I do not want to take issue here with Carter’s particular allegations, although persuasive rejoinders might be offered to his various criticisms. The fact is, the issues Carter is raising (and has been raising for a long time) are serious, and even if we disagree with his conclusions, we should at least find the problems troubling. No one should be happy about the situation at Guantanamo Bay, or about assassinations, or warrantless surveillance.
The question is, however, are these evils necessary to a certain extent, given the responsibility of a government to protect its citizens. After all, it is not like terrorism is a phantom threat that has never taken any American lives. I wish Carter would acknowledge the enormous difficulties involved in any military conflict, particularly one in which the enemy routinely hides behind international institutions and practices that protect civilians, using America’s own national ideals against it. As President Obama has discovered, condemning Guantanamo Bay and promising to close it is one thing. Managing to do so while protecting American security is another.
Let’s keep one thing straight. The primary task of government is to protect the people under its charge. As the theologian Reinhold Niebuhr so eloquently insisted, this often requires government to get its hands dirty, to do things that under any other conditions we would say are wrong, and that even under these conditions make us uneasy. It is hard for a Christian to be a magistrate or a soldier. Luther himself (the great two kingdoms advocate!) said that a Christian prince is a rare bird in heaven. Nevertheless, governments are accountable to God to fulfill their basic task. All the rights and freedoms in the world don’t take away from that basic obligation.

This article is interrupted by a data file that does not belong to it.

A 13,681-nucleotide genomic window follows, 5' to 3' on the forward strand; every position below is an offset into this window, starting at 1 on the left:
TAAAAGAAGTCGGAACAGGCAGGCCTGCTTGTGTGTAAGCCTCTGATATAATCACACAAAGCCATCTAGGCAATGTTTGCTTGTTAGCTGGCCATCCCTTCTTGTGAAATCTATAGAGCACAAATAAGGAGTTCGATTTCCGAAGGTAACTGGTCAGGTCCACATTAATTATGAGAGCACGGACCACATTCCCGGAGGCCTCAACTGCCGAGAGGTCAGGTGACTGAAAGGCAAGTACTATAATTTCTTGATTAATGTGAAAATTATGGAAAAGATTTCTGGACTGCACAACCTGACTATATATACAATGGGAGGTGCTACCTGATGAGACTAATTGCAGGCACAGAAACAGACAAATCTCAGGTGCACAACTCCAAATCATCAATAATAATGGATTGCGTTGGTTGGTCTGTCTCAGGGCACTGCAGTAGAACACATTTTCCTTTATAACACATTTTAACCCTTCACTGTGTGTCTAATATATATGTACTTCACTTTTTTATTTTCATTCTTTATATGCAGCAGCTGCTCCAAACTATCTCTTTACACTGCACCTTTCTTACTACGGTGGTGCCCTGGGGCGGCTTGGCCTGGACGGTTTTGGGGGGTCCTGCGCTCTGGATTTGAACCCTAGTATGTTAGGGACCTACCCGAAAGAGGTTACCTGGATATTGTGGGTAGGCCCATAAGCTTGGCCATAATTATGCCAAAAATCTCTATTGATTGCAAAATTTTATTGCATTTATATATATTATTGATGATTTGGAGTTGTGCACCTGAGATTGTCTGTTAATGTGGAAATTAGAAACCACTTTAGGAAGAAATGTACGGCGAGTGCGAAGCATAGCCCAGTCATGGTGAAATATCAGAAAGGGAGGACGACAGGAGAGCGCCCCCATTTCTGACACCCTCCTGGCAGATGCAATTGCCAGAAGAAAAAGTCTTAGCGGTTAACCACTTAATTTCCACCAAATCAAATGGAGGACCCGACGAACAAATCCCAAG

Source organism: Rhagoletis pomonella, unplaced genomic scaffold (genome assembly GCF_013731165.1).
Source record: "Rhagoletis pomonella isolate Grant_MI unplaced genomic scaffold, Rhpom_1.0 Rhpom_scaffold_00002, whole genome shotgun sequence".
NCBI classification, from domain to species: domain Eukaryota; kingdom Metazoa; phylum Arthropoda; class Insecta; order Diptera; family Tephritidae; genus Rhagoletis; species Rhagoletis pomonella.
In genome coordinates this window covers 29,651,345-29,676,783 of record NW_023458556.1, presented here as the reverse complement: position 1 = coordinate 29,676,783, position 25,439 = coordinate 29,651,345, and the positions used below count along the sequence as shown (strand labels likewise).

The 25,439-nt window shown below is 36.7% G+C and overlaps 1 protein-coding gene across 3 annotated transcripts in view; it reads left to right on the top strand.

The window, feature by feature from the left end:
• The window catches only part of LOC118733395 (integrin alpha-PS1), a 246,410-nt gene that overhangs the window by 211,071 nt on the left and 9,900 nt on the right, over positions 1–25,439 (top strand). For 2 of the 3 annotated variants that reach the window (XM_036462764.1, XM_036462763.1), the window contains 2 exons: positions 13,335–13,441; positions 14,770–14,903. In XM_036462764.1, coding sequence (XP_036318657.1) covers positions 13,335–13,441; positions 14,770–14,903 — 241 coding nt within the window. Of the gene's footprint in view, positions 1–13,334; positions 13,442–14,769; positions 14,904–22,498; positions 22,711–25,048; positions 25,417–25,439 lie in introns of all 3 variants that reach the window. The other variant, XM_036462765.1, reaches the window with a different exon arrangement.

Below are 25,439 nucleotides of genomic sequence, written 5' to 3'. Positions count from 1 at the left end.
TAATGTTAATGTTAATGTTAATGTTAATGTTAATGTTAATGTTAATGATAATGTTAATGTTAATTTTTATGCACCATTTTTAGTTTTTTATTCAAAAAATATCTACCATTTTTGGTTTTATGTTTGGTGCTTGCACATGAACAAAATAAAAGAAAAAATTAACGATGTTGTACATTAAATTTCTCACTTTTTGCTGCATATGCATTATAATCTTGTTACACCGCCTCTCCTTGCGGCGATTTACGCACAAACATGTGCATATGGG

To be sure, I do not think the American government should ordinarily practice torture, detain persons without the possibility of a trial, spy on American citizens without warrant, or needlessly endanger the lives of civilians. On the other hand, President Obama’s tactical use of drones and his authorization of the assassination of terrorist leaders like Osama bin Laden strikes me as being eminently within the parameters of basic just war theory. No practice of war or military conflict is above challenge, and governments may never do wrong that good may come of it, but as Carter surely knows, working out what this means in practice is an awfully difficult task. Rather than shouting out UN platitudes, I wish Carter would acknowledge this. We surely need to be reminded about our most basic moral commitments, but we could also use the realism Carter may (or may not) have gained from his experience in the White House.
Posted on June 28, 2012, in Just War, Rights and tagged Barack Obama, drone strikes, Guantanamo Bay, Jimmy Carter, torture, Universal Declaration of Human Rights. Bookmark the permalink. Comments Off on Jimmy Carter goes after President Obama: on morality in national security.